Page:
Kjrstin
A rhyming book about a man who occasionally visits from the land of Fandango. It has zany illustrations that really compliment the themes of dancing and celebration.
Vernon Area Public Library KIDS
You can’t help but smile while reading this silly rhyming tale! From the imagination of a brother and sister, Mr. Fandango enters with “bingles and bangles and bounces” and takes the kids on magical trip filled with dancing bears, musical baboons, and other playful animals. The frolicking winds down with a party with sweets treats to eat and a promise of a future visit “as they tingle and tongle and tangle/Till tomorrow turns into today.” Fans of “The Cat and the Hat” by Dr. Seuss and “Jamberry”...more
Ernie
Aug 29, 2012 Ernie rated it 5 of 5 stars
Recommends it for: every teacher and parent of 1-8 year olds.
Shelves: picture-books
Sadly,this must be Margaret Mahy's final book. It's one of her verse books, lively with rhyme and rhythm. Having had the privilege of hearing Margaret perform her own verses, I can imagine the rollicking, virtuoso, fun-filled performance she would have given. Others will try to emulate her because she makes it so easy to read aloud. "The man from the land of Fandango/ Is given to dancing and dreams/ He comes in at the door like a somersault star/ And he juggles with junkets and jam in a jar/ And...more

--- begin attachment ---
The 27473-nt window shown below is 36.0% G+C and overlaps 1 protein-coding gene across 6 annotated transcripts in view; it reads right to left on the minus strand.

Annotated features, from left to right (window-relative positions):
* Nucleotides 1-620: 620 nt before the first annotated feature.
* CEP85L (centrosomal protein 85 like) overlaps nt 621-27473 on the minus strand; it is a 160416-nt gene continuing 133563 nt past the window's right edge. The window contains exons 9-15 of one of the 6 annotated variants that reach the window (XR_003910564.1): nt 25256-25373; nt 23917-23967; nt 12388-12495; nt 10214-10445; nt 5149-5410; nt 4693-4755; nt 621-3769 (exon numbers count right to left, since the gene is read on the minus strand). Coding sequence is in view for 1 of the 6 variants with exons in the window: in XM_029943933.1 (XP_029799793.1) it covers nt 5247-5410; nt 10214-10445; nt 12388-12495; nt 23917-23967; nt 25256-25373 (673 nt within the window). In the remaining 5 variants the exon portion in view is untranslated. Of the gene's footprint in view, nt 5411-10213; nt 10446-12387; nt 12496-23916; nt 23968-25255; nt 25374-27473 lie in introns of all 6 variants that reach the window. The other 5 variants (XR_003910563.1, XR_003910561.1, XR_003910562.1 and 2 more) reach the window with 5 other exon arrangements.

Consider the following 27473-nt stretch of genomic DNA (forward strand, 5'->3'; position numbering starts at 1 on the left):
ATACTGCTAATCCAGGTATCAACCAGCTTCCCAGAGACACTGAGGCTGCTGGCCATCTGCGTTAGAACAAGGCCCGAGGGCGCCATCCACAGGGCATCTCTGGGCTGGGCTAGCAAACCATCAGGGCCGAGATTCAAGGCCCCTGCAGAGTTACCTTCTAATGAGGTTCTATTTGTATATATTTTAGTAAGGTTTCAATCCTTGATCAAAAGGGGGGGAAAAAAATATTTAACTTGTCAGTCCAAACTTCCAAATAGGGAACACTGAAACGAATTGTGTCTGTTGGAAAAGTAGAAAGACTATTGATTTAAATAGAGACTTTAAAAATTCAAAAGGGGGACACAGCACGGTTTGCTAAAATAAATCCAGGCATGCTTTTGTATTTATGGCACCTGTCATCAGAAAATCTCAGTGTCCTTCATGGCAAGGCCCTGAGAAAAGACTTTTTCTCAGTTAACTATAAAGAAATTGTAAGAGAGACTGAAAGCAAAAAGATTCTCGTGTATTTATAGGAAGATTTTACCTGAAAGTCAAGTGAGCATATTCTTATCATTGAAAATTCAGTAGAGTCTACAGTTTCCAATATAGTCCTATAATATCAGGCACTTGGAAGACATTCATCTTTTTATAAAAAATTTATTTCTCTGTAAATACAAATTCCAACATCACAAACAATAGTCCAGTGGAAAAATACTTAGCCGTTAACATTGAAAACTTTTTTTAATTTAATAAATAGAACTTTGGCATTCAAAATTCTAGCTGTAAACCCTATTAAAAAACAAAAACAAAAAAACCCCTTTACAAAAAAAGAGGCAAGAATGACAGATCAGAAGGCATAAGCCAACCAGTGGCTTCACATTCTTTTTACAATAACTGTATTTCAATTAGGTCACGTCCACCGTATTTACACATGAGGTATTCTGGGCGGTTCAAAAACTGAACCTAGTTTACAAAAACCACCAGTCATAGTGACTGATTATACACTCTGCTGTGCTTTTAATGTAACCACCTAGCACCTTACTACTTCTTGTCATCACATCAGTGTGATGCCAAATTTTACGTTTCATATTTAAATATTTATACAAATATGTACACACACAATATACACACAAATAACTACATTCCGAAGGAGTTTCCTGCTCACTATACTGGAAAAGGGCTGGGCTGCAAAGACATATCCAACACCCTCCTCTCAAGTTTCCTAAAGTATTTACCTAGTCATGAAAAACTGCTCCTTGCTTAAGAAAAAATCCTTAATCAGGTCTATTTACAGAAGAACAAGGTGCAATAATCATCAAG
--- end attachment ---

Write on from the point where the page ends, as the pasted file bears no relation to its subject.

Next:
Barbara
In rhyming text the book tells the story of a strangely delightful man who comes for a visit only rarely. The title would be fun to read aloud, as young readers would follow the children as they prepare for the visit. The rhythm and rhyme make this one fun to read aloud or for choral reading. Since whimsy isn't my thing, it wasn't really my cup of tea despite the watercolor and collage illustrations that fill its pages.
Elaine